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[18] But my own impression is that, in the first place, without subjecting any of the Arcadians to Sparta, our city may recover Oropus with the help both of the Lacedaemonians, if they choose to act justly, and of all who think they ought not to let the Thebans keep other people's property. But supposing, on the other hand, it should become clear to us that unless we let the Lacedaemonians subdue the whole of the Peloponnese, we shall not be able to take Oropus, then I think it the better policy, if I may say so, to let Oropus go, rather than sacrifice Messene and the rest of the Peloponnese to the power of Sparta. For I do not think that Oropus would be the only subject of dispute between us, but also—. However, I will pass over what I intended to say; only I fancy there are many dangers ahead of us.1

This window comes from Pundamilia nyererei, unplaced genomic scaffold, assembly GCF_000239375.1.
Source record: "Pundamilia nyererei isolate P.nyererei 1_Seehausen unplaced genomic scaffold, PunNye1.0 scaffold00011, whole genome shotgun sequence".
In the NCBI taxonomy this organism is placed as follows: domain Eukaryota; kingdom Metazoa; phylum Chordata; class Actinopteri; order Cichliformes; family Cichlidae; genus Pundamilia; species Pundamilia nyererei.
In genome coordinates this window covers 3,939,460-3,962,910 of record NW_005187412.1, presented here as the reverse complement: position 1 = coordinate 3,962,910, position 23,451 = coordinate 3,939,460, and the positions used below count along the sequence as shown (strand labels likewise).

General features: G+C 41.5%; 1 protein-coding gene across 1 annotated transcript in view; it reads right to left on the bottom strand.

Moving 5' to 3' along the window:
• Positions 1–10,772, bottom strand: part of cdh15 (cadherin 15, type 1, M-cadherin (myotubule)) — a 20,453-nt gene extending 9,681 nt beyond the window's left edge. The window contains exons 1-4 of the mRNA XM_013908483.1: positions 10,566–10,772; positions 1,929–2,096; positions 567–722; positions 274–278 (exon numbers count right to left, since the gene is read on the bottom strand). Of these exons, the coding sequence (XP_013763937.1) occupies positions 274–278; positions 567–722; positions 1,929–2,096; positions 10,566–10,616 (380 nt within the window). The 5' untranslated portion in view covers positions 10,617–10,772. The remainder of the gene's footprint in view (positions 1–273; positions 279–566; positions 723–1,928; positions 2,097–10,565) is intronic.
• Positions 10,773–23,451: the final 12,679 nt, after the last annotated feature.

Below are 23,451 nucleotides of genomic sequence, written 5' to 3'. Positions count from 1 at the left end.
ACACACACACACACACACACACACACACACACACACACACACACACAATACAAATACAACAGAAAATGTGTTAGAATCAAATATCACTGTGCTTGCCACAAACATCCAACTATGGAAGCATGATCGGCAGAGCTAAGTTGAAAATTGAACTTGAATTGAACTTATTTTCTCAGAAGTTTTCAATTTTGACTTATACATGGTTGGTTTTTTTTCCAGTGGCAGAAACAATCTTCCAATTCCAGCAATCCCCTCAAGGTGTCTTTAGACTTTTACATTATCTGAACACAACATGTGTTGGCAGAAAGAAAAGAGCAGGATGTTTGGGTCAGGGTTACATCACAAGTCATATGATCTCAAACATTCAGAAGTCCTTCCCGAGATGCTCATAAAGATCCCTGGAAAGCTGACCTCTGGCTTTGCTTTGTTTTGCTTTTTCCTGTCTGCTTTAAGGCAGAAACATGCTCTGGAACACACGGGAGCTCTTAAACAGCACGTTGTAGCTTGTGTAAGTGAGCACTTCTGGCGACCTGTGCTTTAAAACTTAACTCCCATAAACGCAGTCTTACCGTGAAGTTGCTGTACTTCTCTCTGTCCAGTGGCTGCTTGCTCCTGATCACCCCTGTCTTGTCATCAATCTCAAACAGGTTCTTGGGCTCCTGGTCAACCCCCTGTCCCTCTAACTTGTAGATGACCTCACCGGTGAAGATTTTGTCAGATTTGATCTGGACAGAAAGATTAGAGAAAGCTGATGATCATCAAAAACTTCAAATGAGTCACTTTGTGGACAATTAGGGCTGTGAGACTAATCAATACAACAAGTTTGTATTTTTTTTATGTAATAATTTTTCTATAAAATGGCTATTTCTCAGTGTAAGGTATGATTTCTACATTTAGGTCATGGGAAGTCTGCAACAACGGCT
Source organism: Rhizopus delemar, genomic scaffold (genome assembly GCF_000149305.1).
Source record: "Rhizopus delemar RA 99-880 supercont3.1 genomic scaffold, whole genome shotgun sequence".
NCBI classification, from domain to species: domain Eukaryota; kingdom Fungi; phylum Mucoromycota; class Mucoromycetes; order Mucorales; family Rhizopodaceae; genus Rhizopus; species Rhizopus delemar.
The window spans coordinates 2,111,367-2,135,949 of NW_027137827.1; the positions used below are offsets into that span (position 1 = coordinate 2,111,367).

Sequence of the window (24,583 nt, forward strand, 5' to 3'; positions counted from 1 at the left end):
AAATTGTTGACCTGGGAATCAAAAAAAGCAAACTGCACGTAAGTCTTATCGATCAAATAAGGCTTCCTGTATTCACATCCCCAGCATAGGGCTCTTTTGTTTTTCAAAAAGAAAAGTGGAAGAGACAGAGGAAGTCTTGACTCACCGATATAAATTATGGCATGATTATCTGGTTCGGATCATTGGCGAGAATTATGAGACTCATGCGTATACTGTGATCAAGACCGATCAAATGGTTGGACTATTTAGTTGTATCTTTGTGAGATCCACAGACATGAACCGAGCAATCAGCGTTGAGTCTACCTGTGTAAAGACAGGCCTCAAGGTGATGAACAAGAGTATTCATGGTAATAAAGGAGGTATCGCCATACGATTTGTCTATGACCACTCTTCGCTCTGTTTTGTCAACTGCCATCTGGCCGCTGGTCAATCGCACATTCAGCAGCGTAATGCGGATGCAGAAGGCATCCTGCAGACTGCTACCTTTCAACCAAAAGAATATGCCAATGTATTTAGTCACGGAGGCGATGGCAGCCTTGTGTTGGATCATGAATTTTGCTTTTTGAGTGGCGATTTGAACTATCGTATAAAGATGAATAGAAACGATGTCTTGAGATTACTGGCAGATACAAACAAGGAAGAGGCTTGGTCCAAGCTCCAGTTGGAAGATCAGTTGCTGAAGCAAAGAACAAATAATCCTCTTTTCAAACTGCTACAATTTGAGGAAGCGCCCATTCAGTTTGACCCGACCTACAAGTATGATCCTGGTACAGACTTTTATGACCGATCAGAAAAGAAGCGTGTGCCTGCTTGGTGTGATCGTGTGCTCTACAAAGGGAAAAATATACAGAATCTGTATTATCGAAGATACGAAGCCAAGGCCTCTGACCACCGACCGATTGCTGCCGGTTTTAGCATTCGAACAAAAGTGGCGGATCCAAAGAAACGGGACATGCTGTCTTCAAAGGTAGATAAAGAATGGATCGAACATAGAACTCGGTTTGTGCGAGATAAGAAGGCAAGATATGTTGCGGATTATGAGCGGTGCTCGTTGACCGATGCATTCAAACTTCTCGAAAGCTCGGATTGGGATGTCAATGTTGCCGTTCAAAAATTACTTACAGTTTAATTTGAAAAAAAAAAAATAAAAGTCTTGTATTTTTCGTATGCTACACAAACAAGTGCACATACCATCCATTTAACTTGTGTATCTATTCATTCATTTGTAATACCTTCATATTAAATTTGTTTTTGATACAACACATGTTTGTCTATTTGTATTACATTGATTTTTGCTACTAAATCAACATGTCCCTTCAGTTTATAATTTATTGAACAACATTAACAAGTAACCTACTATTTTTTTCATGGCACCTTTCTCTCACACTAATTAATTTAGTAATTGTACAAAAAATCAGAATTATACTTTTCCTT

1 He seems to contemplate a renewed attempt of Sparta to establish her supremacy, involving perhaps a second Peloponnesian war. He over-estimates Sparta's power of recovery.

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